Yesterday, Surrey–Green Timbers NDP MLA Sue Hammell announced that she won't be a candidate in the 2017 provincial election.
Hammell wasn't the flashiest member of the legislative chamber. Nor did she generate the most amount of media coverage.
But over the years, residents of her diverse constituency could be assured that Hammell would consistently speak up for their interests even if others weren't so concerned about issues of importance to them.
She raised the alarm in the legislature about terrorist attacks in Pakistan.
She spoke out about the horrors inflicted by a cyclone in Fiji.
Hammell was also very knowledgeable about political strife in Nepal, and even held a fundraiser to help Dalits (so-called untouchables) after a devastating earthquake in that country.
In addition, she's educated her colleagues in the legislature about measures being taken to advance political representation for women in Morocco.
"The path to equality is a long one, and the women of Morocco are on that path and are very determined," Hammell said on July 26. "This gives me pause to celebrate the number of women in our legislature, at 38 percent, and the number, at 43 percent, in our caucus and the genuine political equality that we have reached in this house."
In February, she told the legislature that her constituency was once a forest stretching over 5,000 acres. And she noted that the environmental ethic has remained in efforts of various conservation groups, including the Green Timbers Heritage Society, to retain some of the forest canopy.
"Eighty percent of the households in Surrey–Green Timbers are single- or multifamily dwellings, with almost 40 percent of the residents in those homes falling in the 20- to 44-year-old range," Hammell said. "My community is filled with motivated and inspired people looking to give their children and families a higher standard of living."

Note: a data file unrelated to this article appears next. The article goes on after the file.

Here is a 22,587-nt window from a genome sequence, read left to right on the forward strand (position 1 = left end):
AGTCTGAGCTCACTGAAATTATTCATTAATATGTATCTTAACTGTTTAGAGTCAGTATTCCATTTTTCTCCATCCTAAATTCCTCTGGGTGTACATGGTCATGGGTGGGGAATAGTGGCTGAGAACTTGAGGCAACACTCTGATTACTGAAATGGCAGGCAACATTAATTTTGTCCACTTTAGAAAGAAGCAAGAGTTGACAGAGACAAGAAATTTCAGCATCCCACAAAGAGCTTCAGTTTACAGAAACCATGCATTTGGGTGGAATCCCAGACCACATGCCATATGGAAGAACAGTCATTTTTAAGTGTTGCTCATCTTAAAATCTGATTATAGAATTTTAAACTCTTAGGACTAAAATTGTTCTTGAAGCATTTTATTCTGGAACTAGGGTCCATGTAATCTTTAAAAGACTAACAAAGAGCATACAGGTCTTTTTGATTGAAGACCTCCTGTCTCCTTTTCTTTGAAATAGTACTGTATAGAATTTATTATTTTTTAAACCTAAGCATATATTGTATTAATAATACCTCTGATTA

She added that there are 50 languages spoken in Surrey–Green Timbers. And for her, one of the highlights was the range of cuisine that can be found in the constituency.
"With such a worldly population, we have an opportunity to experience a diverse array of religions and customs," she noted. "Whether it be a Sikh gurdwara, a Hindu mandir, a Muslim mosque or one of the many Christian churches, you can practise whatever faith you believe in. With deep ties to the community, our many religious groups work tirelessly to ease the transition for new arrivals into the region. Regularly I attend beautiful celebrations in different temples, churches and mosques, and I’m taken aback by the passionate and positive messages being spread."
It's not a message often heard nowadays in the mainstream media.
Hammell was elected five times between 1991 and 2013 and served most recently as the B.C. NDP critic for mental health and addictions. During the last NDP government, she held three cabinet posts and was elected as caucus chair.
But her greatest legacy will probably be her efforts to bring people of different racial and cultural backgrounds together and make all of them feel legitimately Canadian. This was in spite of the discrimination that they sometimes might have endured.